"Can I use this if I cite the original work and give credit to the author?"
This seems to be the recurring question ..... and the answer is "no". When using another person's work without giving credit, one commits plagiarism, an ethical transgression that may lead to censure within professional circles. On the other hand, a copyright violation is the use of a protected work without permission and is a legal infringement that is punishable by law. In addition, an author of a work is not necessarily the copyright holder.
Overtime, you will be engaged in creative efforts that do not fit neatly under the Copyright umbrella, but still require some basic knowledge to manage, or at least be aware of issues to be able to ask relevant questions. Some of these topics may never become critically important, but awareness of their potential role in both professional and personal endeavors can prove useful.
Although data is not eligible for copyright protection, scientists are often engaged in research design, data collection and management that eventually result in copyrightable publications. When creating data management plans, care must be taken to address security, access and privacy issues. This is especially important when collaboration occurs between scientists from different institutions (sometimes countries), each with their own network policies and definition of proprietary information.
Patents deal with inventions rather than expressions. As in copyright, an "inventor" may apply for patent protection for a defined period of time during which the individual or organization can be the sole beneficiary of the profits from the invention. Patents can apply to PROCESSES, MACHINES,ARTICLES OF MANUFACTURE, COMPOSITION OF MATTER, or an improvement to any of these. Additional information can be found at the USPTO web site. Both industry and academia have institutional policies governing how an employee would contribute and benefit from his/her participation in work that result in patents, both during employment and after termination, and should be carefully reviewed. An example is the Penn State policy.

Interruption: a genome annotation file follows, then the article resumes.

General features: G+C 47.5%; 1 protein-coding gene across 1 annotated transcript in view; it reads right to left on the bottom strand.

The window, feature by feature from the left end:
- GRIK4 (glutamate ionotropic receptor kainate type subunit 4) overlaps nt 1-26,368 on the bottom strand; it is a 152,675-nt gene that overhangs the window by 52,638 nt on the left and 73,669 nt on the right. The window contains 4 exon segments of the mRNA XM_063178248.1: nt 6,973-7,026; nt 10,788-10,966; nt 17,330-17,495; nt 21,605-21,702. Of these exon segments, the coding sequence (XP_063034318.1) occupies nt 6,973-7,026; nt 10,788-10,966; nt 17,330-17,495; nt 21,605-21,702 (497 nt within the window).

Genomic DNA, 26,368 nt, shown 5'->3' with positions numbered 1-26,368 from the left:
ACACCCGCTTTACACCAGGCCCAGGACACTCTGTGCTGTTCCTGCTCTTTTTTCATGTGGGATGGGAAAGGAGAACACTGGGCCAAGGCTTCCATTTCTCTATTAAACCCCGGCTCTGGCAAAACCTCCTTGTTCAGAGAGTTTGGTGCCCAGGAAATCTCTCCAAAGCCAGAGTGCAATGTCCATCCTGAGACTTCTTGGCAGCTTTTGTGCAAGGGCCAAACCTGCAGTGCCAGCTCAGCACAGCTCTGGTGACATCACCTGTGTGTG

A trademark is used to uniquely represent a brand or company, and can be a word, a symbol, a sound, or a combination of them. It is an identity in the marketplace to connect a product to the producer. Trademarks are managed by the same agency within the Department of Commerce that deals with Patents. Additional information on Trademarks can also be found at the USTPO web site.
This part of the guide touches on some things to consider as your career evolves. There will be opportunities to ask questions at interviews, and you should take advantage of them. Any job offer will likely come with piles of documents to sign, and the answers to these issues can be helpful in understanding what you are agreeing to and how things can be expected to work.
Find out what Existing Policies and Resources are in place that you are expected to comply with, and what resources are available to support the effort. For example: Is there a faculty agreement to make available their publications for open dissemination (e.g. MIT Policy)?
This is relevant in instances of share ownership, most likely in academic institutions. It may be wise to ask questions such as these when hired and not waiting till the exit interview .....
Work Made For Hire concept refers to works of authorship or creativity that is done by an employee within his/her scope of employment, during work hours and with the use of the employer's resources. Based on that definition the employer will hold copyright ownership of its employees' works. Employment contracts may show variations to this.